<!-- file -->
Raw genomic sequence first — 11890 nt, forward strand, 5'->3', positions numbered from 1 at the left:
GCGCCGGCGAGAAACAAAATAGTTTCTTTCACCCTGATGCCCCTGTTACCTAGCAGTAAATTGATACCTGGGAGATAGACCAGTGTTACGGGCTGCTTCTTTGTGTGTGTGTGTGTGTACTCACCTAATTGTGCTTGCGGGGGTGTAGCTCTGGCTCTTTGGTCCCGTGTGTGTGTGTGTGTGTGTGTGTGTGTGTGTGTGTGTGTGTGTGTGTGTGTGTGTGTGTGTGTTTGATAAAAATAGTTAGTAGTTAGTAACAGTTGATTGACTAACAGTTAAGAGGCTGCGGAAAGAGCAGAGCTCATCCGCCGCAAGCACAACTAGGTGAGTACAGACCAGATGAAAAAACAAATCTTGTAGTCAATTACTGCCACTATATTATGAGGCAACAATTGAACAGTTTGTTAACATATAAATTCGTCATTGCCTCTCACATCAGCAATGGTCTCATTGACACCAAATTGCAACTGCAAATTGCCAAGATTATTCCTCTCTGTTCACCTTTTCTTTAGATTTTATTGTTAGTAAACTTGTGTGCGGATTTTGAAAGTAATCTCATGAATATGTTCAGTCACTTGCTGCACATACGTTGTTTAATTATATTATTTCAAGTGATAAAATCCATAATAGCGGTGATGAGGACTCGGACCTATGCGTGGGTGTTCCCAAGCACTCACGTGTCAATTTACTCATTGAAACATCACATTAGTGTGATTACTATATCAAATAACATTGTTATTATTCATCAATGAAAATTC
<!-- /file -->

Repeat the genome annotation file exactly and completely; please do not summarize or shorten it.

Raw genomic sequence first — 11890 nt, forward strand, 5'->3', positions numbered from 1 at the left:
GCGCCGGCGAGAAACAAAATAGTTTCTTTCACCCTGATGCCCCTGTTACCTAGCAGTAAATTGATACCTGGGAGATAGACCAGTGTTACGGGCTGCTTCTTTGTGTGTGTGTGTGTGTACTCACCTAATTGTGCTTGCGGGGGTGTAGCTCTGGCTCTTTGGTCCCGTGTGTGTGTGTGTGTGTGTGTGTGTGTGTGTGTGTGTGTGTGTGTGTGTGTGTGTGTGTGTGTTTGATAAAAATAGTTAGTAGTTAGTAACAGTTGATTGACTAACAGTTAAGAGGCTGCGGAAAGAGCAGAGCTCATCCGCCGCAAGCACAACTAGGTGAGTACAGACCAGATGAAAAAACAAATCTTGTAGTCAATTACTGCCACTATATTATGAGGCAACAATTGAACAGTTTGTTAACATATAAATTCGTCATTGCCTCTCACATCAGCAATGGTCTCATTGACACCAAATTGCAACTGCAAATTGCCAAGATTATTCCTCTCTGTTCACCTTTTCTTTAGATTTTATTGTTAGTAAACTTGTGTGCGGATTTTGAAAGTAATCTCATGAATATGTTCAGTCACTTGCTGCACATACGTTGTTTAATTATATTATTTCAAGTGATAAAATCCATAATAGCGGTGATGAGGACTCGGACCTATGCGTGGGTGTTCCCAAGCACTCACGTGTCAATTTACTCATTGAAACATCACATTAGTGTGATTACTATATCAAATAACATTGTTATTATTCATCAATGAAAATTC